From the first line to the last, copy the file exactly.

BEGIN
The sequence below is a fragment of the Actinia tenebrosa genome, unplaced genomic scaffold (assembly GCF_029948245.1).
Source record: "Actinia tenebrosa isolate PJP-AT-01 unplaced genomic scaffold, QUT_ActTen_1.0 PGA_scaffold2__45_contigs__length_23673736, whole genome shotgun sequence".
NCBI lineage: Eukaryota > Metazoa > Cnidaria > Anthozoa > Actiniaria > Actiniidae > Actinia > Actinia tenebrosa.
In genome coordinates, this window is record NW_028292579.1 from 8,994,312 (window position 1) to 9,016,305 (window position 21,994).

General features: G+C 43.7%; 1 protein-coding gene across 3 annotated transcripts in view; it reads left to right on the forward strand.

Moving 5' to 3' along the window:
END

The sequence below is a fragment of the Actinia tenebrosa genome, unplaced genomic scaffold (assembly GCF_029948245.1).
Source record: "Actinia tenebrosa isolate PJP-AT-01 unplaced genomic scaffold, QUT_ActTen_1.0 PGA_scaffold2__45_contigs__length_23673736, whole genome shotgun sequence".
NCBI lineage: Eukaryota > Metazoa > Cnidaria > Anthozoa > Actiniaria > Actiniidae > Actinia > Actinia tenebrosa.
In genome coordinates, this window is record NW_028292579.1 from 8,994,312 (window position 1) to 9,016,305 (window position 21,994).

General features: G+C 43.7%; 1 protein-coding gene across 3 annotated transcripts in view; it reads left to right on the forward strand.

Moving 5' to 3' along the window: